I have decided to document my journey of training Calli in our blog. First, I will do some review of the history with Calli. Calli is a 2007 TB, but never raced, was bred as a sport horse. She is actually eligible for the Rheinland Pfalz-Saar registry. When she was 3, Calli was sent to the UConn equine program where she stayed for about 18 months. It is a very traditional, large boarding facility where the horses primarily stand in a stall. She then moved back to her owner (breeder’s) house; I don’t know how many of Calli’s bad habits started at UConn and how many she figured out after moving back home. In Feb 2012, I went and met Calli for a test ride because we were in the market to replace Cinder. There were a lot of red flags about Calli: the owner would not let her kids anywhere near Calli, Calli pinned her ears at me on approach, she kicked me while picking her feet up, she was awful under saddle and refused to move forward, and essentially had no trail riding exposure. We quickly decided Calli was not the horse we were looking for.
Fast forward to late June. We had been continuing to look for the right horse, had one on lease that didn’t work out, and kept thinking about Calli. What drew me to Calli was she was so young, that if I could fix the poor behavior, I would have a very athletic, young horse to work with for a long time. So, in early July, we picked up Calli and brought her home for a lease.
I want to stress, that Anna and I both have many years of experience with horses and felt we could handle the training requirements for Calli. We also had very clear conversations with the kids that Calli was NOT kid safe. Calli would be tacked up in a stall whenever kids where in the barn and kids were not allowed in her paddocks.
The next day, I trimmed her hooves. Calli had been barefoot for most of her life (another plus). I believe she had shoes for a while at UConn, but I never saw any nail holes in the hooves, so it is possible she was never shod. After a trim, it was time to get to work riding. Now, right before I walked up to the barn to ride Calli, I got a text from the owner that Calli “was acting up when putting the saddle pad on.” That was kind of curious since horses generally respond the saddle, not the pad. With this tidbit of info, I groomed Calli (who was definitely showing significant attitude) and put a saddle pad on her back. She immediately tried to kick me by kicking forward with her hind hoof. I took the saddle pad off, and started to work on an attitude adjustment. Eventually, we saddled her up and went to the arena for a ride.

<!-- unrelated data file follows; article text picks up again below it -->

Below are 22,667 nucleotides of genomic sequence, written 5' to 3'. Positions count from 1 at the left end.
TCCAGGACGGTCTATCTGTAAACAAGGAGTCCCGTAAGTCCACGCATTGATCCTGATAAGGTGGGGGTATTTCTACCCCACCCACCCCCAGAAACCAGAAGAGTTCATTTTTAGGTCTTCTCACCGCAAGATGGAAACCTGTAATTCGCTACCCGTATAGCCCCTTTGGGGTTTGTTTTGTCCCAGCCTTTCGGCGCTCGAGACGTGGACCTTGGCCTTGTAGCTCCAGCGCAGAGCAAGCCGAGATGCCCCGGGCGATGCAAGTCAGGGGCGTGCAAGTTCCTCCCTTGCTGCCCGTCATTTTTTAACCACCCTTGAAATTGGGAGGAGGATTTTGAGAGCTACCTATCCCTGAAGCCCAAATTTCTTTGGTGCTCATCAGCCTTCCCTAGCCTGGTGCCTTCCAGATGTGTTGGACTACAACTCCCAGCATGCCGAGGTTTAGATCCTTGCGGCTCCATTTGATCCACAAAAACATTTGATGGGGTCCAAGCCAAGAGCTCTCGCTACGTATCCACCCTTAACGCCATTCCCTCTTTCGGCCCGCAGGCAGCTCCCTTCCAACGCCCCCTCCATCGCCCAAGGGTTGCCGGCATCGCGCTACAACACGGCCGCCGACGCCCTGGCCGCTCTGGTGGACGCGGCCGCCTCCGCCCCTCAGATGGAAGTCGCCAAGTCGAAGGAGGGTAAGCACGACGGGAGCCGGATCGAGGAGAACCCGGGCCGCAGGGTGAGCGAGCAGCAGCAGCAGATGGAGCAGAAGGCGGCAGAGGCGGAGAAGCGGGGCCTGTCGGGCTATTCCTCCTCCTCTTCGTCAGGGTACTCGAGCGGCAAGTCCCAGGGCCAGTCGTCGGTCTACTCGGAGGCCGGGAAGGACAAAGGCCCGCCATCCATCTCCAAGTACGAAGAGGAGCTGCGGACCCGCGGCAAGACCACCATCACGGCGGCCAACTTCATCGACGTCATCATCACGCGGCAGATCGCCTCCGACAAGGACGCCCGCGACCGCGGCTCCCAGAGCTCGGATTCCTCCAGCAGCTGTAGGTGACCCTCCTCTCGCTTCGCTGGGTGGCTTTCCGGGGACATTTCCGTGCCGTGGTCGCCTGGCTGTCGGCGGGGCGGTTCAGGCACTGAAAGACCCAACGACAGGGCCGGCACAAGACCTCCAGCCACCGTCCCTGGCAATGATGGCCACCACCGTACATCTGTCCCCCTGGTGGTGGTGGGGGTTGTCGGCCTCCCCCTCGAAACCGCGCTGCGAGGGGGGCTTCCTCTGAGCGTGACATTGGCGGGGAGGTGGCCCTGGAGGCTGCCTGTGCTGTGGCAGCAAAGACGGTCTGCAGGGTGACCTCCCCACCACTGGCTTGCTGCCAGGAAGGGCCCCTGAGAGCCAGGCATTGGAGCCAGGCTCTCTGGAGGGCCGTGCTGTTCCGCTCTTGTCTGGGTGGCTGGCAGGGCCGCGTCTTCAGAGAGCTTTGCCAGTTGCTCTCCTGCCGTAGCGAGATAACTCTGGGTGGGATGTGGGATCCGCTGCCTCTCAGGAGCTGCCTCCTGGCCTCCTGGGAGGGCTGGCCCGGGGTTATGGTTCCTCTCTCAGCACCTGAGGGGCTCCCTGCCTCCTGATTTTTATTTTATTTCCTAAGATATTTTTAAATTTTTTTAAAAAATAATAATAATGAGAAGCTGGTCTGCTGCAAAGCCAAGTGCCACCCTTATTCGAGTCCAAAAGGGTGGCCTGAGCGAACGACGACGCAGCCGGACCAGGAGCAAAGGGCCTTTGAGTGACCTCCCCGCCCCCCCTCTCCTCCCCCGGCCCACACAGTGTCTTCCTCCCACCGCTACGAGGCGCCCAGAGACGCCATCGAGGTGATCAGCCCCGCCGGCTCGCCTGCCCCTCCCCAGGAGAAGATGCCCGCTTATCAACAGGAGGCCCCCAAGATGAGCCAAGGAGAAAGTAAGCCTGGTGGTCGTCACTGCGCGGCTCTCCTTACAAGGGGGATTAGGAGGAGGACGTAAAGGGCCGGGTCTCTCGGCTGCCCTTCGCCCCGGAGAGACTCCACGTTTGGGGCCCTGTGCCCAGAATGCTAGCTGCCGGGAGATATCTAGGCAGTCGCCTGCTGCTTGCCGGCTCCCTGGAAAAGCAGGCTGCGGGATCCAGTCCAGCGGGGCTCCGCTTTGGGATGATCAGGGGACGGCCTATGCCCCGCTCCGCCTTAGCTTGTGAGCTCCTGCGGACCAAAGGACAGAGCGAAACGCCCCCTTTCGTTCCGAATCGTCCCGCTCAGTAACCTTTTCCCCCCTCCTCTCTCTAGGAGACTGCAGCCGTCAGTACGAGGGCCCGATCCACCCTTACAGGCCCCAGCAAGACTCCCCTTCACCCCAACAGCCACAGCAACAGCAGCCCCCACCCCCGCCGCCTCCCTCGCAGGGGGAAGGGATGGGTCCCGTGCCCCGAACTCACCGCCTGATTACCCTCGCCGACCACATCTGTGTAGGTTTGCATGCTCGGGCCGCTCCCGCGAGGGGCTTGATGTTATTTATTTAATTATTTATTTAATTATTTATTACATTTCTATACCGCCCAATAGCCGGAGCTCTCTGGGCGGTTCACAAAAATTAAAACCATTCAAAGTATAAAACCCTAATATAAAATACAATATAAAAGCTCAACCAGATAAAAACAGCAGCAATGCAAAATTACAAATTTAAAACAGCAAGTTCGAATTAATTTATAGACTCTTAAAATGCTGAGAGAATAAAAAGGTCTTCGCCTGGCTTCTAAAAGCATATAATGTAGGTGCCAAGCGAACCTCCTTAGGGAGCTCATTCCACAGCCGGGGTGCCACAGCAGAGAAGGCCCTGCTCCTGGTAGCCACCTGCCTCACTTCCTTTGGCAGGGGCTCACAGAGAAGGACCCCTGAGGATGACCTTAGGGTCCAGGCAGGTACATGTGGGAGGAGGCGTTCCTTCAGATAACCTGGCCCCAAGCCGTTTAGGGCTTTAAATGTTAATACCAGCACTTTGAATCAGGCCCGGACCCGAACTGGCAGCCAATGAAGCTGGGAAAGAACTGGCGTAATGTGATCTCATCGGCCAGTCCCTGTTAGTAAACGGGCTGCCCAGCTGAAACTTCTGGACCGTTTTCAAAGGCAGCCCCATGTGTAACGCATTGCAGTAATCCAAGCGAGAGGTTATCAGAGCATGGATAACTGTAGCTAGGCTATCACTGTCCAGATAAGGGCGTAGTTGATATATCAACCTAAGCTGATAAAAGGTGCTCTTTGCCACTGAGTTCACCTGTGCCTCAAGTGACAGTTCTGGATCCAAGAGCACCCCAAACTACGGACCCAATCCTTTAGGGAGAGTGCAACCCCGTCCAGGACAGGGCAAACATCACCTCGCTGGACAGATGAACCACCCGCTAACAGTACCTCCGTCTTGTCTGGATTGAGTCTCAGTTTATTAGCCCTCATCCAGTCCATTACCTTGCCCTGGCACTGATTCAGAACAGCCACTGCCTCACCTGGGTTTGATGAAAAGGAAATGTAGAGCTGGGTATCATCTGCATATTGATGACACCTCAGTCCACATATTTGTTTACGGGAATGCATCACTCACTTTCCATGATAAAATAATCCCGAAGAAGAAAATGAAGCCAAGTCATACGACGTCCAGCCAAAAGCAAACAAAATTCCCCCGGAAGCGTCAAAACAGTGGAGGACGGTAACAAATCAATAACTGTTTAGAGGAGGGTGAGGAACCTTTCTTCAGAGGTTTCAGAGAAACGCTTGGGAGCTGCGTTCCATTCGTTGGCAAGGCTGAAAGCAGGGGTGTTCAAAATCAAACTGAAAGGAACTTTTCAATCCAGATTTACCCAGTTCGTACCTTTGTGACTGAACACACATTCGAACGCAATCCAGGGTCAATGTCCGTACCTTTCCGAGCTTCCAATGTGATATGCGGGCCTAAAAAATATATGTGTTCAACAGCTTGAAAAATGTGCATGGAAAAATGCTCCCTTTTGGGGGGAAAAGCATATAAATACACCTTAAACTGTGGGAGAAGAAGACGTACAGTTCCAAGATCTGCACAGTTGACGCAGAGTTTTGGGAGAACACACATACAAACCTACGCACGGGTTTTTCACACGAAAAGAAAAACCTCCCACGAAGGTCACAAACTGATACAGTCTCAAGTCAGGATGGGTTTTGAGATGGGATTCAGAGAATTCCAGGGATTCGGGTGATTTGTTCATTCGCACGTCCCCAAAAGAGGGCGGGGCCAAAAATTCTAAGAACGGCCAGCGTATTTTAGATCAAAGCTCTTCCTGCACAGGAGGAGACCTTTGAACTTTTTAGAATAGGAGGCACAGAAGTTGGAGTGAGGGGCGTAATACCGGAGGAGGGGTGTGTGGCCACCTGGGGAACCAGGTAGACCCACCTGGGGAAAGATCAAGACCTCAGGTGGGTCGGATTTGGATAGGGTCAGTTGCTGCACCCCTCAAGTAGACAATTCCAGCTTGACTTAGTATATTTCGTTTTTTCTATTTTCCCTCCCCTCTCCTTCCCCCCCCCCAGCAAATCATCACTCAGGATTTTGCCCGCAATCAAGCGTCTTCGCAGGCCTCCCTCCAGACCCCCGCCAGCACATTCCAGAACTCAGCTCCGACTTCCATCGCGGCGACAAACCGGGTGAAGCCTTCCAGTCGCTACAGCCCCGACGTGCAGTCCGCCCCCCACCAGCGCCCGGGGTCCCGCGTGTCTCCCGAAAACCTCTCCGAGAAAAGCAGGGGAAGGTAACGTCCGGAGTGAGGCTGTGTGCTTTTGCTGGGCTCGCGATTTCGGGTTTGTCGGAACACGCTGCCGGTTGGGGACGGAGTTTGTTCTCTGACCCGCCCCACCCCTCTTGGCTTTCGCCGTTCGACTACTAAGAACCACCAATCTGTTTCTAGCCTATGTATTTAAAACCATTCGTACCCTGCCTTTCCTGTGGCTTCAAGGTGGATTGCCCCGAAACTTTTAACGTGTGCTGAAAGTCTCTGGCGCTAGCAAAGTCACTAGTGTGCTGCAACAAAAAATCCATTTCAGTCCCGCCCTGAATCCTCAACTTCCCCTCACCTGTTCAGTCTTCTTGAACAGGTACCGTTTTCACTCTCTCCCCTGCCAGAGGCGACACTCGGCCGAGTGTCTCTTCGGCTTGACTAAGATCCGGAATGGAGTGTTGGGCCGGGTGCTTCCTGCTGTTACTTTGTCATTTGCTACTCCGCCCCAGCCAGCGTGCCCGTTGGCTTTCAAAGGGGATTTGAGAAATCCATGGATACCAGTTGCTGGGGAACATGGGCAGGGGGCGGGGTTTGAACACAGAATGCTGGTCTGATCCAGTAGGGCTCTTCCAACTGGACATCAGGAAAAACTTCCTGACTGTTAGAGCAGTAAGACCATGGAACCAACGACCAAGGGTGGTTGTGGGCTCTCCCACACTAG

Since that first ride, we have made a lot of progress. I quickly figured out, MOST of Calli’s behavior problems were escape mechanisms. Calli is very smart and had figured out that when she misbehaved by pinning ears and trying to bite someone or kicking out, it would scare people and they would leave her alone. As soon as I showed her that I wasn’t scared and established that I was dominant, she gave up on the behaviors. She still goes back and tries again sometimes, so we have to reinforce those lessons.
About a month into our trial of Calli, we bought her. She has been regularly trail ridden (we try to do 60% trails, 40% arena) and even did a hunter pace. I have taken her to a jumping lesson, where it was clear that she has some baseline experience in jumping. Her body condition is very good, and so now, we have to figure out what our training goals are, and how we are going to accomplish them.
Anna and I decided we wanted to try some of the Parelli training methods. So, we got a subscription to Giddyupflixs and ordered some horse training movies (thanks to a recommendation from a friend). While Anna and I don’t watch a lot of tv, we have decided that we will spend more time watching videos about things we care about (horse trimming, training, riding, dog stuff, etc) instead of the “reality tv” shows that plague cable (storage wars and shipping wars are the latest ones we found ourselves wasting time with).
Goals for Calli (in no particular order):
1. Cross any water hazard on trail rides.
2. Back up under saddle.
3. Flying lead changes (this one is a long way off).
4. Stop freaking out and breaking trailer ties, halters, and other things when tied to a trailer.
Maybe tomorrow I will be able to carve out some time to do some riding.